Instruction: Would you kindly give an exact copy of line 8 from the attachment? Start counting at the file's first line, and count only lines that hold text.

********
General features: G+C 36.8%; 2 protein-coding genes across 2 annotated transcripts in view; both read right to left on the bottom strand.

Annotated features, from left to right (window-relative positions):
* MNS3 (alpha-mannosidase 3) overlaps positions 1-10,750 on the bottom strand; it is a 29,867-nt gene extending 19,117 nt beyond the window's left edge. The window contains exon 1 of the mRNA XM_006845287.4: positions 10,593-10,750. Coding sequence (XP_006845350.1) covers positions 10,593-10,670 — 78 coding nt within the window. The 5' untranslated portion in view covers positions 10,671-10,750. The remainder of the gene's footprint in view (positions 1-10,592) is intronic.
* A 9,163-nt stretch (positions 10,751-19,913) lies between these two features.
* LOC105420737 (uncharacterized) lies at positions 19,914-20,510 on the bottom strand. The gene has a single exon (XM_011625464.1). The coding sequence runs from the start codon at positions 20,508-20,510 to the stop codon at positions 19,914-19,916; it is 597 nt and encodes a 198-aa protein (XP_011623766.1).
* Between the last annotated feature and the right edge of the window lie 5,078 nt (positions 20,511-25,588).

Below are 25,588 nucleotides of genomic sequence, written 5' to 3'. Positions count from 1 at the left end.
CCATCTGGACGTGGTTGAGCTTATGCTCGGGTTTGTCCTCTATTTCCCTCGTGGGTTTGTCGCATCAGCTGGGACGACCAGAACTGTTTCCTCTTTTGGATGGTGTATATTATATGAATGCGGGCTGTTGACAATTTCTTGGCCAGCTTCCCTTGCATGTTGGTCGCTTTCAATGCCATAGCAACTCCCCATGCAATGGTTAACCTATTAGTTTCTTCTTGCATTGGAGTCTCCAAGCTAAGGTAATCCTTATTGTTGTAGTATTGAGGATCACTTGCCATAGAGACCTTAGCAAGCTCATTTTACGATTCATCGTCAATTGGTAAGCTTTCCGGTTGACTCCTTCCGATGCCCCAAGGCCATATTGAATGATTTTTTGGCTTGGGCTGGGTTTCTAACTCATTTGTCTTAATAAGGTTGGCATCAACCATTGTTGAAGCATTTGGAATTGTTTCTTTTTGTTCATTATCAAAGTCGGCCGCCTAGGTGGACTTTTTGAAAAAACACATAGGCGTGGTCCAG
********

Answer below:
CCATCTGGACGTGGTTGAGCTTATGCTCGGGTTTGTCCTCTATTTCCCTCGTGGGTTTGTCGCATCAGCTGGGACGACCAGAACTGTTTCCTCTTTTGGATGGTGTATATTATATGAATGCGGGCTGTTGACAATTTCTTGGCCAGCTTCCCTTGCATGTTGGTCGCTTTCAATGCCATAGCAACTCCCCATGCAATGGTTAACCTATTAGTTTCTTCTTGCATTGGAGTCTCCAAGCTAAGGTAATCCTTATTGTTGTAGTATTGAGGATCACTTGCCATAGAGACCTTAGCAAGCTCATTTTACGATTCATCGTCAATTGGTAAGCTTTCCGGTTGACTCCTTCCGATGCCCCAAGGCCATATTGAATGATTTTTTGGCTTGGGCTGGGTTTCTAACTCATTTGTCTTAATAAGGTTGGCATCAACCATTGTTGAAGCATTTGGAATTGTTTCTTTTTGTTCATTATCAAAGTCGGCCGCCTAGGTGGACTTTTTGAAAAAACACATAGGCGTGGTCCAG